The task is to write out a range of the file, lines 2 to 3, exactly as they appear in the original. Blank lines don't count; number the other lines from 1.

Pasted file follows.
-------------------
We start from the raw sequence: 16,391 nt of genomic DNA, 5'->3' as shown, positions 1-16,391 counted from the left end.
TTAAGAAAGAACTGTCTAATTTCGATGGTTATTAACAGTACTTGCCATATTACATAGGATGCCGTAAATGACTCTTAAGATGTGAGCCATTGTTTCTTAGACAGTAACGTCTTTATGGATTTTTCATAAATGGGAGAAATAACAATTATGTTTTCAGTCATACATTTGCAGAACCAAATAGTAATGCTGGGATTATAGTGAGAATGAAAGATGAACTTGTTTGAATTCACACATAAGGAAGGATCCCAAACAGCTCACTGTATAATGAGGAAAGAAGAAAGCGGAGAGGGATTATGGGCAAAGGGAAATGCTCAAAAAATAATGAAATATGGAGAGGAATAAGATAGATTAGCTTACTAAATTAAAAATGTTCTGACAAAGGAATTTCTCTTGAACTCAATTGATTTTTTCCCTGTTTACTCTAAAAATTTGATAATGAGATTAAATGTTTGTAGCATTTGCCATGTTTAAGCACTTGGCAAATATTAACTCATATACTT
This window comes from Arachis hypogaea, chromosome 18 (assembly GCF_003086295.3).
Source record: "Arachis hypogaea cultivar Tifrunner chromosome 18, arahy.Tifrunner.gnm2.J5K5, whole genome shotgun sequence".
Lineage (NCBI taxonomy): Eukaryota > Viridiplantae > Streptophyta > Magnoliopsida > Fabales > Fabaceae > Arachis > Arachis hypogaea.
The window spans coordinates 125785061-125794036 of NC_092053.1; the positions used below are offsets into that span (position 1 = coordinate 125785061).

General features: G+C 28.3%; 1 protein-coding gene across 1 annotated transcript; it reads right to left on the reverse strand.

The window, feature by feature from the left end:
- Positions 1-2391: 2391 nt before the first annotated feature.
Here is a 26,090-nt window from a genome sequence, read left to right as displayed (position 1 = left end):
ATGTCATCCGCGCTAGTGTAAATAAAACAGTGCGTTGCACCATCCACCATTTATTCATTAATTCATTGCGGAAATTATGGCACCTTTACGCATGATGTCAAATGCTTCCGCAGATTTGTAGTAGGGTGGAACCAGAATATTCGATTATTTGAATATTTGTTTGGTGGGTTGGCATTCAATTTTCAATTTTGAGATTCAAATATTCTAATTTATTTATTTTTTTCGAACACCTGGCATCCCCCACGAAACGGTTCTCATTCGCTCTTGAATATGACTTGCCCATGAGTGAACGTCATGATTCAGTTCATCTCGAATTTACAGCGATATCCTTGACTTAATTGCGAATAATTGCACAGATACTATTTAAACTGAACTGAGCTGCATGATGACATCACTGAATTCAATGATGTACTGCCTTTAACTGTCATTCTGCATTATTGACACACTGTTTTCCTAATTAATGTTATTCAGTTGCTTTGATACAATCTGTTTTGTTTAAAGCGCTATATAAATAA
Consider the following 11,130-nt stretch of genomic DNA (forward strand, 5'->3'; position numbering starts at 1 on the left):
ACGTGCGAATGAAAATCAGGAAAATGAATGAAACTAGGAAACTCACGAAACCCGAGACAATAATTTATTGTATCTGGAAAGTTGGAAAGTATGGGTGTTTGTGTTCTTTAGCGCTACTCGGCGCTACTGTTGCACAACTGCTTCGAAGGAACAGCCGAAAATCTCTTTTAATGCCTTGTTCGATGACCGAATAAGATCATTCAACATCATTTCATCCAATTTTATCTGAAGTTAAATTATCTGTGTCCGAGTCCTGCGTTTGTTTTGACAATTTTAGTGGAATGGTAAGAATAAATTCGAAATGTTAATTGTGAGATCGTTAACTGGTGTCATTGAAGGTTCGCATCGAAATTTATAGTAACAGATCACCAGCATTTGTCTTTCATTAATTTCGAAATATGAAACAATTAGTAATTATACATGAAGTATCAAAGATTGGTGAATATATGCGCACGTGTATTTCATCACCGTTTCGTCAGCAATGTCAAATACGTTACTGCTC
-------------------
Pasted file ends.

TTAAGAAAGAACTGTCTAATTTCGATGGTTATTAACAGTACTTGCCATATTACATAGGATGCCGTAAATGACTCTTAAGATGTGAGCCATTGTTTCTTAGACAGTAACGTCTTTATGGATTTTTCATAAATGGGAGAAATAACAATTATGTTTTCAGTCATACATTTGCAGAACCAAATAGTAATGCTGGGATTATAGTGAGAATGAAAGATGAACTTGTTTGAATTCACACATAAGGAAGGATCCCAAACAGCTCACTGTATAATGAGGAAAGAAGAAAGCGGAGAGGGATTATGGGCAAAGGGAAATGCTCAAAAAATAATGAAATATGGAGAGGAATAAGATAGATTAGCTTACTAAATTAAAAATGTTCTGACAAAGGAATTTCTCTTGAACTCAATTGATTTTTTCCCTGTTTACTCTAAAAATTTGATAATGAGATTAAATGTTTGTAGCATTTGCCATGTTTAAGCACTTGGCAAATATTAACTCATATACTT
This window comes from Arachis hypogaea, chromosome 18 (assembly GCF_003086295.3).